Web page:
Thursday, February 19, 2009

Iron Maiden: A Matter of Life and Death

This is the most recent album from Iron Maiden, and it's also one of the band's best. At a time in their careers when other bands are struggling to remain relevant or striving to make a comeback, the members of Maiden keep cranking out good songs and adding to the repertoire of heavy metal. They have held up well over the years, and their sound is still solid.

The cover: Eddie is in the army, and he is leading a band of soldiers with skulls for heads (contrast this with the body on the ground in front of the tank, which has a human head atop a skeleton). This is an apt illustration for the album, which has five songs dedicated to the subject of war. Religion is also a major theme on the album, and it is tied in with war on a couple of the songs.

Note: I found one thing interesting about the logo the artist created for Eddie's army. Take a look at it and see if you can find what looks funny (besides Eddie's face, of course).

Look at the placement of the magazines. I don't think those firearms could be functional. And if they could, I doubt they would be practical. Granted, this is a work of art, and the artist (Tim Bradstreet) was playing off the Jolly Roger theme by using Eddie's head as the skull and the crossed guns instead of bones or swords. He probably moved the magazines further up the barrels because he thought it looked better, but that's not a good place to put your cartridges. That's pretty far away from the firing pin, don't you think?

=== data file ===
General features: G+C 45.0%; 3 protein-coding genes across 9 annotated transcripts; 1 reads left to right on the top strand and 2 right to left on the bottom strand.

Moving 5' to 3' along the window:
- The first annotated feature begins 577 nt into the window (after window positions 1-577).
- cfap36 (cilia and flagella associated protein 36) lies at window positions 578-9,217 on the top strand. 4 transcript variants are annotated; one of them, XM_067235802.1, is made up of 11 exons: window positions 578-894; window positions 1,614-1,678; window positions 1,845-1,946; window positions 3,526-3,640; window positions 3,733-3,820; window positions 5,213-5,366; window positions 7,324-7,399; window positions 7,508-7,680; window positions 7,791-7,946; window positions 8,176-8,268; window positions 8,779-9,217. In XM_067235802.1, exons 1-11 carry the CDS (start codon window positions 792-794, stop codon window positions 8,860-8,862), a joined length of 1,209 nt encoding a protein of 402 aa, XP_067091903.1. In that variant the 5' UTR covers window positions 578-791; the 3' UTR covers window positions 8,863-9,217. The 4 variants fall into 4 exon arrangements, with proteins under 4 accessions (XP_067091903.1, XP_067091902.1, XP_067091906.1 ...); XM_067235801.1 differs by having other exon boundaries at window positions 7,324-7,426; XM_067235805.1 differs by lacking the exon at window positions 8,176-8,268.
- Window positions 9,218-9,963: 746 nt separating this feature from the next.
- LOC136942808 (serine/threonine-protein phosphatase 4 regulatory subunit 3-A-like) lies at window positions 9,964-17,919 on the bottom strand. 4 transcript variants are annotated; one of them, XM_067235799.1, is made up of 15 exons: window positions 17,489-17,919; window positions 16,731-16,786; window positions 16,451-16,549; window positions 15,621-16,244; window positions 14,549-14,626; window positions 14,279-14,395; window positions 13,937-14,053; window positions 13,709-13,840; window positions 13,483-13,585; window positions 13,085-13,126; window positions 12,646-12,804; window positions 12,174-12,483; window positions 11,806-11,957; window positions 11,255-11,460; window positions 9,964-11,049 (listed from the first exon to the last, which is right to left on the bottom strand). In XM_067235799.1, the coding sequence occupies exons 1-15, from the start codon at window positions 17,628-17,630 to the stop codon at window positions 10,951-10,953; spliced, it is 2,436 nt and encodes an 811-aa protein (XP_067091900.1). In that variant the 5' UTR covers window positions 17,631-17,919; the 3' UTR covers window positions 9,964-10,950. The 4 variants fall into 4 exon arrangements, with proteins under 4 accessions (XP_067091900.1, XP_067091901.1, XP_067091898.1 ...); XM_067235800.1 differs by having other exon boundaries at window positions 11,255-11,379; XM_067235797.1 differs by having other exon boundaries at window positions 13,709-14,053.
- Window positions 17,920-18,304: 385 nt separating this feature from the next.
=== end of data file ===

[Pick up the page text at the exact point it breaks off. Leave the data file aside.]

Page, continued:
Anyway, on to the songs.

Opening the album is "Different World," a catchy tune that seems to advocate carpe diem, taking life as it comes. This is followed by "These Colours Don't Run," the first war song on the album. The song basically honors the sacrifices made by military service members, no matter what country they serve. After that is my favorite song off the album, "Brighter Than a Thousand Suns." This is another war song, specifically about the development of the atomic bomb. I like the way the whole thing is put together, and it features some great guitar and drum work. And you've just gotta love a song that manages to work in "E=mc2" as a verse in the lyrics.

Next up is "The Pilgrim," one of the religion-themed songs. Great tune. Sounds like it came off of Powerslave. Then comes "The Longest Day," another war song about Operation Overlord. Very good. "Out of the Shadows" is next, which is another favorite of mine on the album. Following that is "The Reincarnation of Benjamin Breeg," which is another religion song about -- you guessed it -- reincarnation.

Then comes a song specifically about religious war, "For the Greater Good of God." Excellent song. After that is another great tune about religion called "Lord of Light." And then the album closes out with the nine-minute-twenty-second long anthemic "The Legacy," which is, surprisingly enough, a war song with elements of religion running through it.

In all, a great album, and a testament to Iron Maiden's staying power over the past quarter century or so. I'm glad I own it.

Well, that's it. That's all the Maiden albums I own. I never bought any of the live albums, and I missed a few studio recordings along the way, but I may try to remedy that. A commenter on a previous post recommended Brave New World highly, and I just may pick that up sometime soon. If I do, I will post about it. Until then, Up the Irons!

UPDATE: Here's a bit from "Brighter Than a Thousand Suns."

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